“Sunshine Week” highlights need for government transparency
PIERRE, S.D. (KOTA) - Journalists and activists across the country are celebrating “Sunshine Week,” an initiative that highlights and educates people on the importance of open government, and the potential dangers of secrecy in governance.
“The role of a journalist is obviously to report the news, to tell the audience something they didn’t know before,” said David Bordewyk, South Dakota Newspaper Association Executive Director. “When it comes to covering government, (their job) is to hold government accountable.”
Pushback against open records requests by Florida politicians in 2005 prompted the American Society of News Editors to establish “Sunshine Week.” The week’s occurrence in mid-March is also meant to coincide with James Madison’s birthday.
A number of organizations mark the week by holding events to discuss the need for more open government.
“We want to make sure that our supporters, and the public in general, are aware of the importance of government accountability and transparency,” said Janna Farley, Communications Director for the South Dakota ACLU. “Its not just something we are going to focus on for one week, we want to make sure people know how important it is for them to have access to this information all the time.”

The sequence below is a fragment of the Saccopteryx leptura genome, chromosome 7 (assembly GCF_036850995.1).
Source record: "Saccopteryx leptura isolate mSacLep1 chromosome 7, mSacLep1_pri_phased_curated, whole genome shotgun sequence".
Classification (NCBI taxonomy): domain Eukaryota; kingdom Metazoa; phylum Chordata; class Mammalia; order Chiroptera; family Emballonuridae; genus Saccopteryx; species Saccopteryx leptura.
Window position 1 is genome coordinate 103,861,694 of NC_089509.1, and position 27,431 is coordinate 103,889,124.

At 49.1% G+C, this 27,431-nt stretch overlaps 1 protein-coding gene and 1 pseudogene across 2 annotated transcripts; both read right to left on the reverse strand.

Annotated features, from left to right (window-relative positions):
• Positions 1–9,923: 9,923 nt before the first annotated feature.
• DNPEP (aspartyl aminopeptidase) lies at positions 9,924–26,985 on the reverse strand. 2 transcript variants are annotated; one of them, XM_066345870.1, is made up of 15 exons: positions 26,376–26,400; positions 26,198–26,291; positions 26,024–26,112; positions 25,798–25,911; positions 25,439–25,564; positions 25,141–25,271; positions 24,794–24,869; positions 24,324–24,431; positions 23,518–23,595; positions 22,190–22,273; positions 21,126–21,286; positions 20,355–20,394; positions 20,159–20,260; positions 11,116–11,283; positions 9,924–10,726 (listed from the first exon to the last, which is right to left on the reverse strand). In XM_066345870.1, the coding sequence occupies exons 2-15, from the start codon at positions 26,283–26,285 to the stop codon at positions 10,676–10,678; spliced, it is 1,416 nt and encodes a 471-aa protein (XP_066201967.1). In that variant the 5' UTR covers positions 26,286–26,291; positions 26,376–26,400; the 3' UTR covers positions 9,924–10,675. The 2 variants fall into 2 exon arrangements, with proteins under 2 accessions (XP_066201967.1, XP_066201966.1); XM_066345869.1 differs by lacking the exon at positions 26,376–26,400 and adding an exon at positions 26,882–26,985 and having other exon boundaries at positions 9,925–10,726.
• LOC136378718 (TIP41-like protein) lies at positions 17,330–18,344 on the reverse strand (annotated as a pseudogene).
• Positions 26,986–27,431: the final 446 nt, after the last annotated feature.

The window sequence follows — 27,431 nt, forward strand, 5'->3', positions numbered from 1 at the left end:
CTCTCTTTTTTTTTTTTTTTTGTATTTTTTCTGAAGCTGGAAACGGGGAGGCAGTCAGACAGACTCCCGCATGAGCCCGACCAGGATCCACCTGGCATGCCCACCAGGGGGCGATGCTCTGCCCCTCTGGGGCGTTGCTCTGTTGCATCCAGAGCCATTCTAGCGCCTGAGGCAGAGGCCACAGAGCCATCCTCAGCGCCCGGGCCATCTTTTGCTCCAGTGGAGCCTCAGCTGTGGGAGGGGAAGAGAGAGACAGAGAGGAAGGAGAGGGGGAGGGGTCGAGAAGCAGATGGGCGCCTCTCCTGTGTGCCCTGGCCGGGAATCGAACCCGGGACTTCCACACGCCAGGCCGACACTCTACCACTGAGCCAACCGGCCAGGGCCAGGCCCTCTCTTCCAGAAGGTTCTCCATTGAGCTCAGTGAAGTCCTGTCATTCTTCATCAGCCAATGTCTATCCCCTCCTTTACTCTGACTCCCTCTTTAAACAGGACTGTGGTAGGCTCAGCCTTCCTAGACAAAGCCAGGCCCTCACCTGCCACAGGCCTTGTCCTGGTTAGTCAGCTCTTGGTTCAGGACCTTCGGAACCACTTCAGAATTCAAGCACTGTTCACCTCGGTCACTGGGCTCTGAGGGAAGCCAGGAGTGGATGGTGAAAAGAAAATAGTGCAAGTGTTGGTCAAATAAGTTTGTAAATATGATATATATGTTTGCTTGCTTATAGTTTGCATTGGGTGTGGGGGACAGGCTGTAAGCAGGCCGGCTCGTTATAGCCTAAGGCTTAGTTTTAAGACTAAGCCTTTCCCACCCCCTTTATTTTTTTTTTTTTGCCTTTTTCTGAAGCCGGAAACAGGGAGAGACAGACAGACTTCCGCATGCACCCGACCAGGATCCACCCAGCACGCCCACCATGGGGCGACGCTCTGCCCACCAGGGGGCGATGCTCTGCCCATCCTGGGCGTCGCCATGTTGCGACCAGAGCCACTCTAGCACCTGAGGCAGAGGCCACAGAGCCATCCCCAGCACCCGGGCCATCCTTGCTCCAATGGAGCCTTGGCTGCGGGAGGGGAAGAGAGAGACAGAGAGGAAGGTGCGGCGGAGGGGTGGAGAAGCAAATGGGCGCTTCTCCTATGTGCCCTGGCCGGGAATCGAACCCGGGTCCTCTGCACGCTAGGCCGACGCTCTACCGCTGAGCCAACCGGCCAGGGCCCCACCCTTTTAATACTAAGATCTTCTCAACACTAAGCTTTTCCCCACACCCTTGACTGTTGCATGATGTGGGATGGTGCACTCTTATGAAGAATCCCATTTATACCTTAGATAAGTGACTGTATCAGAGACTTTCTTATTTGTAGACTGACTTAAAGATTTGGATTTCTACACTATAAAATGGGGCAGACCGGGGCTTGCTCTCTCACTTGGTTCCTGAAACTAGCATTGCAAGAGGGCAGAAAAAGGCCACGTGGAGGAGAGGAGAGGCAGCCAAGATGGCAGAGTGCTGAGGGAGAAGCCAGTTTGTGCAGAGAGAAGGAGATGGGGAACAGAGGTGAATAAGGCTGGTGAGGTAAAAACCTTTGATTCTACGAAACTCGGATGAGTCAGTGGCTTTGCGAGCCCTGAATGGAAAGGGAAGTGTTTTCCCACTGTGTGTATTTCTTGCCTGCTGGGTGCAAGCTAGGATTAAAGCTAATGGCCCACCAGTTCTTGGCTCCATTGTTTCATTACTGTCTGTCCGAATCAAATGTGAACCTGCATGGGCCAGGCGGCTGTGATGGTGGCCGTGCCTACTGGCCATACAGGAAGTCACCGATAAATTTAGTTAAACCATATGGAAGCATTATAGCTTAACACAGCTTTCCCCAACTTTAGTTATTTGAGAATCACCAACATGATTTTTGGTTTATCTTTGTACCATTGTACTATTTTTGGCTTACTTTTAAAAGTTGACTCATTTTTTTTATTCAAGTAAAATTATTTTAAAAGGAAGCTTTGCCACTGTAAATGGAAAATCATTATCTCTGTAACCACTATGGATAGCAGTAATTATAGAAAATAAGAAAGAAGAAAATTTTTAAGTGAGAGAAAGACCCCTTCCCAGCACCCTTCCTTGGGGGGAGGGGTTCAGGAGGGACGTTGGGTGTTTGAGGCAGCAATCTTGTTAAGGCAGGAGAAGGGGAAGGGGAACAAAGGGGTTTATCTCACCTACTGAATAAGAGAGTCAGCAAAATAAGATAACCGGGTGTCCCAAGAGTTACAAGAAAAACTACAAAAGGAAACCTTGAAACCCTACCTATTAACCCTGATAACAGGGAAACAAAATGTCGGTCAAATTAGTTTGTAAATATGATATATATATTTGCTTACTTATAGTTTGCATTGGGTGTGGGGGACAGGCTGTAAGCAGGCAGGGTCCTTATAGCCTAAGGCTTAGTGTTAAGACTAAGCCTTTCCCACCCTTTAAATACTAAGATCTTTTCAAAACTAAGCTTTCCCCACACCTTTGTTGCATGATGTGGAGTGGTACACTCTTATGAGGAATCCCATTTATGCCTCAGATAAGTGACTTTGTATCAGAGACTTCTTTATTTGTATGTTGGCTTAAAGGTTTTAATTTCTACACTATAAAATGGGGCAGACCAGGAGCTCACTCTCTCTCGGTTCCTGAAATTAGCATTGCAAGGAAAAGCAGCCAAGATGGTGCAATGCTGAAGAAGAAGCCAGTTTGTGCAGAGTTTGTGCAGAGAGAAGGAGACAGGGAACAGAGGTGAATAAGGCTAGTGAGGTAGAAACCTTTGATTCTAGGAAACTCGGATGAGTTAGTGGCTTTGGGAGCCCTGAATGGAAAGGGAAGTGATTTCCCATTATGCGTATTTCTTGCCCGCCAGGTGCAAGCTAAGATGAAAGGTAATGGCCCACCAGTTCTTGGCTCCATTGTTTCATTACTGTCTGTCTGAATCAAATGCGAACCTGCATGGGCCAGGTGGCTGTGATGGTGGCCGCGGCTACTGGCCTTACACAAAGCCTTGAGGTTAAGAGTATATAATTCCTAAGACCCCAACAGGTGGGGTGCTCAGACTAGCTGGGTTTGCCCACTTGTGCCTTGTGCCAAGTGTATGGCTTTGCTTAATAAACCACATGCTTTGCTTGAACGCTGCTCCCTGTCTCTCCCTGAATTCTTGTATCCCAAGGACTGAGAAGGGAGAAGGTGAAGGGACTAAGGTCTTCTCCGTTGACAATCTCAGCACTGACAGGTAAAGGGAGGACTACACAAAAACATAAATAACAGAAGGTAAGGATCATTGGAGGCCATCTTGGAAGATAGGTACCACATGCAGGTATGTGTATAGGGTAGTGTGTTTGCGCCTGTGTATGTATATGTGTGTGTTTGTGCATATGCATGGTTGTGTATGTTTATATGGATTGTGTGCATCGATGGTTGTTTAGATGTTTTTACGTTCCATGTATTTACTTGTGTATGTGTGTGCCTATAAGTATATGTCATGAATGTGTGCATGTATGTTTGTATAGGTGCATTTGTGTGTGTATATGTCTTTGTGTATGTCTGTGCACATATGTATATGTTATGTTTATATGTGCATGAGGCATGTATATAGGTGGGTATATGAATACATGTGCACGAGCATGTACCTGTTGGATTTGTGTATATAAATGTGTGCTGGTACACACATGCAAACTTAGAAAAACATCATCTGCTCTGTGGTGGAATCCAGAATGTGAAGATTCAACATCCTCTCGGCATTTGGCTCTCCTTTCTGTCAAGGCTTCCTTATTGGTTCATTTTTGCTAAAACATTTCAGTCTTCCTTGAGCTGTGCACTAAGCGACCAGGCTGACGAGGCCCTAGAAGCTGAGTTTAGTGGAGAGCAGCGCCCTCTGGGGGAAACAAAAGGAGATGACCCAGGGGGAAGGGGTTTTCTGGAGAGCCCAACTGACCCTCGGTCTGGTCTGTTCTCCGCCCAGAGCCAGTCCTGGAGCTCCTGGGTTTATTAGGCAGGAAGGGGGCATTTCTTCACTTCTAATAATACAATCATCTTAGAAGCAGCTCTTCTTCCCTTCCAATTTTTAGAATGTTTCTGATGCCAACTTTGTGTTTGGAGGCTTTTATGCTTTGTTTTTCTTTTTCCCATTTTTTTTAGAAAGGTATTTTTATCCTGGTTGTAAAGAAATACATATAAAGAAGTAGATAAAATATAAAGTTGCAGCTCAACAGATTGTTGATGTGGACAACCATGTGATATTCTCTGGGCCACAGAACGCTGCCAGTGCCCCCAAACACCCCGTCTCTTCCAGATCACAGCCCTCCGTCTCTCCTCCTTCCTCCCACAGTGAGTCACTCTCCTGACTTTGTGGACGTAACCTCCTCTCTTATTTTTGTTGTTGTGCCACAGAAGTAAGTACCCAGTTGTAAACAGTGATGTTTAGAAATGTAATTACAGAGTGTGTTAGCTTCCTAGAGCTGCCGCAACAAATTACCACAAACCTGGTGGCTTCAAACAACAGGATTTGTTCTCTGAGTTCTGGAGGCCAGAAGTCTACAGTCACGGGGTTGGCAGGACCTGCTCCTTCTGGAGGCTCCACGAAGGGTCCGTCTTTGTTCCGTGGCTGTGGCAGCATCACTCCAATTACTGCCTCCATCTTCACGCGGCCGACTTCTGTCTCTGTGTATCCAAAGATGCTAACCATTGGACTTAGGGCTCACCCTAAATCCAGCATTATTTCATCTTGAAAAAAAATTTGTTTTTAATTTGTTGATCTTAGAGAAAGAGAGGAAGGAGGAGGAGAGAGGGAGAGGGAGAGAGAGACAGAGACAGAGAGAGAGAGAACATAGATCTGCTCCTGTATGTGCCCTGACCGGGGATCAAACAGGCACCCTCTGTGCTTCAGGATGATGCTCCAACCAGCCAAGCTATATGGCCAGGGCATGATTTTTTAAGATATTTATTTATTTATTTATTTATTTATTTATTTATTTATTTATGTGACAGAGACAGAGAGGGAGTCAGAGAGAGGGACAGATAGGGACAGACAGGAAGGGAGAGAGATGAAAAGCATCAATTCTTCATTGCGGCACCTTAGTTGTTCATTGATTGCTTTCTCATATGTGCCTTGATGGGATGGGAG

In South Dakota, the importance of government transparency is particularly important, given the state’s consistently weak record on government transparency laws.
“We have several exceptions as far as when government doesn’t have to release information. Whether it be related to law enforcement things, or government correspondences and so forth,” said Bordewyk. “Things that in other states are considered to be open and accessible. In South Dakota, they are not.”
While it is just as important to have an open government at the national and state level, for concerned citizens, staying close to home is just as important.
“The decisions that your school board makes, your city council, your county commissioners, those decisions probably affect you more on a day-to-day level,” said Farley. “To just kind of kickstart why open government is so important, and why Sunshine Week is such an important concept, sit in on a city council meeting, and just see what kind of decisions they are making.”
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